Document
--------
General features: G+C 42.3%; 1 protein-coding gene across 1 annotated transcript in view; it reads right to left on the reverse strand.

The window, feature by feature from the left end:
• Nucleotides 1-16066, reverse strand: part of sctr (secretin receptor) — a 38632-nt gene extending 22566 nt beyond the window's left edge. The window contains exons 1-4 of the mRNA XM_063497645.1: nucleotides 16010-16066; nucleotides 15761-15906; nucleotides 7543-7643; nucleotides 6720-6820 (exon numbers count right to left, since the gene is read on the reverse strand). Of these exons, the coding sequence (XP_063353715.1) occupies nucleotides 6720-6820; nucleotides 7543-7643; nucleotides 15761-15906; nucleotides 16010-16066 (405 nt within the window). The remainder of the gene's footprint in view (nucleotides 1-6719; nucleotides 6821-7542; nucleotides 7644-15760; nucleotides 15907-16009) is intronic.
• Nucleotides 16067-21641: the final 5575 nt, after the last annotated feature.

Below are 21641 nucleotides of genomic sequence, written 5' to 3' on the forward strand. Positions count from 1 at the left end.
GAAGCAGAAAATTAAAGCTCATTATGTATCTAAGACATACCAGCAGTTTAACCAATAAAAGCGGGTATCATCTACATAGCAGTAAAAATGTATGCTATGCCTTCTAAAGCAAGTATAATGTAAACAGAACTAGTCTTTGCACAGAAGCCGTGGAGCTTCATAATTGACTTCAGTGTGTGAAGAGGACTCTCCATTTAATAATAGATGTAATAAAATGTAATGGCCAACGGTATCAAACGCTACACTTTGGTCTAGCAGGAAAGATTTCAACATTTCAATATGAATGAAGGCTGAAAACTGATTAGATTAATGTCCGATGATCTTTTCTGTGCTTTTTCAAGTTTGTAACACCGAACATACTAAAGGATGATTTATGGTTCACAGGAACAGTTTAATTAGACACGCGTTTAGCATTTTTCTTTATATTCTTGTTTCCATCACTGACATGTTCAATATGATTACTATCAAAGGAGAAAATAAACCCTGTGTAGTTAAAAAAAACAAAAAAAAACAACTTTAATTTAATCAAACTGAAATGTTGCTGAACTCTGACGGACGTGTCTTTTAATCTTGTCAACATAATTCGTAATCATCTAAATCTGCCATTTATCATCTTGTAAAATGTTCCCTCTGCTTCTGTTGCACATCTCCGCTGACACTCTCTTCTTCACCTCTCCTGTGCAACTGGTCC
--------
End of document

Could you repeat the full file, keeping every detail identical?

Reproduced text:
General features: G+C 42.3%; 1 protein-coding gene across 1 annotated transcript in view; it reads right to left on the reverse strand.

The window, feature by feature from the left end:
• Nucleotides 1-16066, reverse strand: part of sctr (secretin receptor) — a 38632-nt gene extending 22566 nt beyond the window's left edge. The window contains exons 1-4 of the mRNA XM_063497645.1: nucleotides 16010-16066; nucleotides 15761-15906; nucleotides 7543-7643; nucleotides 6720-6820 (exon numbers count right to left, since the gene is read on the reverse strand). Of these exons, the coding sequence (XP_063353715.1) occupies nucleotides 6720-6820; nucleotides 7543-7643; nucleotides 15761-15906; nucleotides 16010-16066 (405 nt within the window). The remainder of the gene's footprint in view (nucleotides 1-6719; nucleotides 6821-7542; nucleotides 7644-15760; nucleotides 15907-16009) is intronic.
• Nucleotides 16067-21641: the final 5575 nt, after the last annotated feature.

Below are 21641 nucleotides of genomic sequence, written 5' to 3' on the forward strand. Positions count from 1 at the left end.
GAAGCAGAAAATTAAAGCTCATTATGTATCTAAGACATACCAGCAGTTTAACCAATAAAAGCGGGTATCATCTACATAGCAGTAAAAATGTATGCTATGCCTTCTAAAGCAAGTATAATGTAAACAGAACTAGTCTTTGCACAGAAGCCGTGGAGCTTCATAATTGACTTCAGTGTGTGAAGAGGACTCTCCATTTAATAATAGATGTAATAAAATGTAATGGCCAACGGTATCAAACGCTACACTTTGGTCTAGCAGGAAAGATTTCAACATTTCAATATGAATGAAGGCTGAAAACTGATTAGATTAATGTCCGATGATCTTTTCTGTGCTTTTTCAAGTTTGTAACACCGAACATACTAAAGGATGATTTATGGTTCACAGGAACAGTTTAATTAGACACGCGTTTAGCATTTTTCTTTATATTCTTGTTTCCATCACTGACATGTTCAATATGATTACTATCAAAGGAGAAAATAAACCCTGTGTAGTTAAAAAAAACAAAAAAAAACAACTTTAATTTAATCAAACTGAAATGTTGCTGAACTCTGACGGACGTGTCTTTTAATCTTGTCAACATAATTCGTAATCATCTAAATCTGCCATTTATCATCTTGTAAAATGTTCCCTCTGCTTCTGTTGCACATCTCCGCTGACACTCTCTTCTTCACCTCTCCTGTGCAACTGGTCC